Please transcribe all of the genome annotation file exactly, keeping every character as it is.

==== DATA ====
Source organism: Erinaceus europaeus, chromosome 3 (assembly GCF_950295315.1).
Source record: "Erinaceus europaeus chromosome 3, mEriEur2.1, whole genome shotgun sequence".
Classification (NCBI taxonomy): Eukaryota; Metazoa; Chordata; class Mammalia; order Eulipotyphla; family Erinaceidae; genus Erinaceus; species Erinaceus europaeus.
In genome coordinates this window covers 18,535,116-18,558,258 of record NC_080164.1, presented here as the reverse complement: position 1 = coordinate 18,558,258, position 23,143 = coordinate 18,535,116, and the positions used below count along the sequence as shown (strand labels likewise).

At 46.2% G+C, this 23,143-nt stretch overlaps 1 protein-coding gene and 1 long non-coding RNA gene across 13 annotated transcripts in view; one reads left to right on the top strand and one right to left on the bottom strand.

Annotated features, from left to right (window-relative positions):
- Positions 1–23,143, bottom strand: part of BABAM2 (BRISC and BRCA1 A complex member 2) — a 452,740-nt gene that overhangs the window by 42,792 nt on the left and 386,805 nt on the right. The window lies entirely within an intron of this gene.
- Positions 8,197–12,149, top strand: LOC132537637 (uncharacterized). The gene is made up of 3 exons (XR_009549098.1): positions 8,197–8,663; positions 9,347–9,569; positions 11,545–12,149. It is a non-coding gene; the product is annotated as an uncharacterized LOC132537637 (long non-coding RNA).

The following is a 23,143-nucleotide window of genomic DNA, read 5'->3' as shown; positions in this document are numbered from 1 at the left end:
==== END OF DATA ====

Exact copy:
Source organism: Erinaceus europaeus, chromosome 3 (assembly GCF_950295315.1).
Source record: "Erinaceus europaeus chromosome 3, mEriEur2.1, whole genome shotgun sequence".
Classification (NCBI taxonomy): Eukaryota; Metazoa; Chordata; class Mammalia; order Eulipotyphla; family Erinaceidae; genus Erinaceus; species Erinaceus europaeus.
In genome coordinates this window covers 18,535,116-18,558,258 of record NC_080164.1, presented here as the reverse complement: position 1 = coordinate 18,558,258, position 23,143 = coordinate 18,535,116, and the positions used below count along the sequence as shown (strand labels likewise).

At 46.2% G+C, this 23,143-nt stretch overlaps 1 protein-coding gene and 1 long non-coding RNA gene across 13 annotated transcripts in view; one reads left to right on the top strand and one right to left on the bottom strand.

Annotated features, from left to right (window-relative positions):
- Positions 1–23,143, bottom strand: part of BABAM2 (BRISC and BRCA1 A complex member 2) — a 452,740-nt gene that overhangs the window by 42,792 nt on the left and 386,805 nt on the right. The window lies entirely within an intron of this gene.
- Positions 8,197–12,149, top strand: LOC132537637 (uncharacterized). The gene is made up of 3 exons (XR_009549098.1): positions 8,197–8,663; positions 9,347–9,569; positions 11,545–12,149. It is a non-coding gene; the product is annotated as an uncharacterized LOC132537637 (long non-coding RNA).

The following is a 23,143-nucleotide window of genomic DNA, read 5'->3' as shown; positions in this document are numbered from 1 at the left end: